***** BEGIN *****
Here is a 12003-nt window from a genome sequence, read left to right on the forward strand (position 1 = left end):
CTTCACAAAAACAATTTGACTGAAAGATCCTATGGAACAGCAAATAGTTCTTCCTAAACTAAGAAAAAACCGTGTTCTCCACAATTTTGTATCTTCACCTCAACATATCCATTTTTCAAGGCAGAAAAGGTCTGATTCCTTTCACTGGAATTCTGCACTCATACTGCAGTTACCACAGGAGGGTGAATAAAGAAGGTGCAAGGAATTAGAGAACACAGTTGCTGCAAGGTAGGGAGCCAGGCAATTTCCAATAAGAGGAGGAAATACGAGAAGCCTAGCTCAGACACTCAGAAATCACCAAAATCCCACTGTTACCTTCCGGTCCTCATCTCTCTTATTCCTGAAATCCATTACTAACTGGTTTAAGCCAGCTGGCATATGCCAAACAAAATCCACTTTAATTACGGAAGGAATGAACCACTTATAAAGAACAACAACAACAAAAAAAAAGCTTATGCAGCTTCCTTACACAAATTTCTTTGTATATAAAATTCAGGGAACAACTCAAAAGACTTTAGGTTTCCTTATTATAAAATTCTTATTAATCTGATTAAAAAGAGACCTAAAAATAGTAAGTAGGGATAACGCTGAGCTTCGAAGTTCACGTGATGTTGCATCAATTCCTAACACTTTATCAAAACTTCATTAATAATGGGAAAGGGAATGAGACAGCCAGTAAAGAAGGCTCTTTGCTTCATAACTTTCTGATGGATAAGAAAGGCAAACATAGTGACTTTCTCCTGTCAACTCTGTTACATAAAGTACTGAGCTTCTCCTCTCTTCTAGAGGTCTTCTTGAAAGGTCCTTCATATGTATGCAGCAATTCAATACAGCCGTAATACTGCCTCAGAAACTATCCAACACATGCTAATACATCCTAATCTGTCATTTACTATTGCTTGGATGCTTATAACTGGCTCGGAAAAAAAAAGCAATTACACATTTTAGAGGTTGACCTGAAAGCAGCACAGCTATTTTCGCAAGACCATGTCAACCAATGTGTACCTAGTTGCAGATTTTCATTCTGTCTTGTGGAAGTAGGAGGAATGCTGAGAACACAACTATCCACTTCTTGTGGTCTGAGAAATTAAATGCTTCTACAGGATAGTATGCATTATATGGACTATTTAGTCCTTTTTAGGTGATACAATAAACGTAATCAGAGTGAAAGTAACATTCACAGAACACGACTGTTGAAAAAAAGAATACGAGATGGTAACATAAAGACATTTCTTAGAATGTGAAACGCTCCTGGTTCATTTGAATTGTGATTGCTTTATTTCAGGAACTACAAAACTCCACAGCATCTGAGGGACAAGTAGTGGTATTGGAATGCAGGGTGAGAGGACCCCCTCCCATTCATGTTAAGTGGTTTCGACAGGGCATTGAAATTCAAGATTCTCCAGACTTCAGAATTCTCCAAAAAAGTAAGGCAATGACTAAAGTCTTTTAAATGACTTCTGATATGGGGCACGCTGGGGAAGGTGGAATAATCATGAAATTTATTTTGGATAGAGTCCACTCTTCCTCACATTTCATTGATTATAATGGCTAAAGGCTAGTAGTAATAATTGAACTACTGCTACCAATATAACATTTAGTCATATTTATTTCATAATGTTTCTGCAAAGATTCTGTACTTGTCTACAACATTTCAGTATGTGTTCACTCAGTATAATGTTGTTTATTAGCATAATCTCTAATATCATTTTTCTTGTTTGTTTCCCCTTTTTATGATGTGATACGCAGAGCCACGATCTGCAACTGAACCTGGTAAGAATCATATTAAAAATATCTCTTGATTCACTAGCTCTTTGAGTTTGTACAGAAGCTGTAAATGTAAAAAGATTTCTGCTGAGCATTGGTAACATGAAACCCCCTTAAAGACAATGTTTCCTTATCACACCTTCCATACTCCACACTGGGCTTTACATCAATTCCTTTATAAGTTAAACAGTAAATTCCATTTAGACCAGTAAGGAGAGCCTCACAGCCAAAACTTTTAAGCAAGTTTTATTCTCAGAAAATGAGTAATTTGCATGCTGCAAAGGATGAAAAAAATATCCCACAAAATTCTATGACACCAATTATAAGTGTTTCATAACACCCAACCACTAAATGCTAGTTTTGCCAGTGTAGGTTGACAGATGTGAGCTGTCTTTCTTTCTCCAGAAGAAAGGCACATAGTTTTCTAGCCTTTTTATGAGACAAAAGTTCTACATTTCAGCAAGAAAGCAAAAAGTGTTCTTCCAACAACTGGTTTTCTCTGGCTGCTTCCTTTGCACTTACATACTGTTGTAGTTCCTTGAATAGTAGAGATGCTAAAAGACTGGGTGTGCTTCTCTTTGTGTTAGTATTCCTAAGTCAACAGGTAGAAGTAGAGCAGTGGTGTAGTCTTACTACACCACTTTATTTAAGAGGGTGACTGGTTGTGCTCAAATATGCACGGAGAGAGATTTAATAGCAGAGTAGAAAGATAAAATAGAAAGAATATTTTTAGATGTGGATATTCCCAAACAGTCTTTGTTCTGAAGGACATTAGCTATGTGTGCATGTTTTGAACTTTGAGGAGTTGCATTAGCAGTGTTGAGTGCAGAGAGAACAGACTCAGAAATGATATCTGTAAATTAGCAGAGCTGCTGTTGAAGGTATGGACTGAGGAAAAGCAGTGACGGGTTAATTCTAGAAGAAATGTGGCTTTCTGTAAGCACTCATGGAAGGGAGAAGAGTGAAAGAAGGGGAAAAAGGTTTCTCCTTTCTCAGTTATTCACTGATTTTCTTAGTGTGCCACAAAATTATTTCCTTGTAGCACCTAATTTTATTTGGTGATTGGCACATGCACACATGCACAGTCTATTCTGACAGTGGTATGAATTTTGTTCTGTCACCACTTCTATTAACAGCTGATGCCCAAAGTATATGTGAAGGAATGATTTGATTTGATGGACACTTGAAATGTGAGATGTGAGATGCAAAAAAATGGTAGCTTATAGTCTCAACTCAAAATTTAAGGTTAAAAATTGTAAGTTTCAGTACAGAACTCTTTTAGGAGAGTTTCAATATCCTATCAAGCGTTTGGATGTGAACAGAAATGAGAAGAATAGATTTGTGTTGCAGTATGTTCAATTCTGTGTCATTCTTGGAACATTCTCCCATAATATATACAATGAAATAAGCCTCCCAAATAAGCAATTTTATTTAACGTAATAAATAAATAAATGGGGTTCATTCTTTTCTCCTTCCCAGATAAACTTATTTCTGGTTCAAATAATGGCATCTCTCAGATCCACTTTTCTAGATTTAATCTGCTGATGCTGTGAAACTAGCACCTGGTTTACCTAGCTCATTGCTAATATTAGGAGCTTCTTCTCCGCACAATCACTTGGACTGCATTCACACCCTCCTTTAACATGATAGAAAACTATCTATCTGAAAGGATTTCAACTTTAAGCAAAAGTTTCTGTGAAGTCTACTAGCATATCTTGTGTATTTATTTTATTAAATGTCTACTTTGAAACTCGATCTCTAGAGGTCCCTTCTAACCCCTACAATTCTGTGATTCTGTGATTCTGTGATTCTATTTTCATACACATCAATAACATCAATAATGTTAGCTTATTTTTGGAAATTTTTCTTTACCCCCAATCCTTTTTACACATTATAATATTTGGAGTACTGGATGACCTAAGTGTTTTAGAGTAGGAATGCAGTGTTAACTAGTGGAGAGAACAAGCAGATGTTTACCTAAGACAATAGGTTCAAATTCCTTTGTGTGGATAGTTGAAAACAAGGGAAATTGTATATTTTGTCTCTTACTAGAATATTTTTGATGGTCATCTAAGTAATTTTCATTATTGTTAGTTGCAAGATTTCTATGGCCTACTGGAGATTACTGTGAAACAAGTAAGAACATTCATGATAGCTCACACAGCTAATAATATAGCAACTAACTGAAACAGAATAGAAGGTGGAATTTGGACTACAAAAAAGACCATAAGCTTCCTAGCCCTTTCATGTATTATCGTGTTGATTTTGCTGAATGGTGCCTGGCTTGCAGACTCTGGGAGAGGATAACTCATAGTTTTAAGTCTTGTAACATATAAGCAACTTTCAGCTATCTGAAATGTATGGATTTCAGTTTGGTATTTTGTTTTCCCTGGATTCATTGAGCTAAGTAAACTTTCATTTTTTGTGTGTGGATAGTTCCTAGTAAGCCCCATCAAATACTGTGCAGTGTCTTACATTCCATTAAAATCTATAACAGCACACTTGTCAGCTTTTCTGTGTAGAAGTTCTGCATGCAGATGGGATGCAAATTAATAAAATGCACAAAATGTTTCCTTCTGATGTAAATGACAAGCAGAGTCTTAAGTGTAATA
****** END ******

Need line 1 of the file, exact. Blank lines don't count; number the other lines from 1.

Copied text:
Here is a 12003-nt window from a genome sequence, read left to right on the forward strand (position 1 = left end):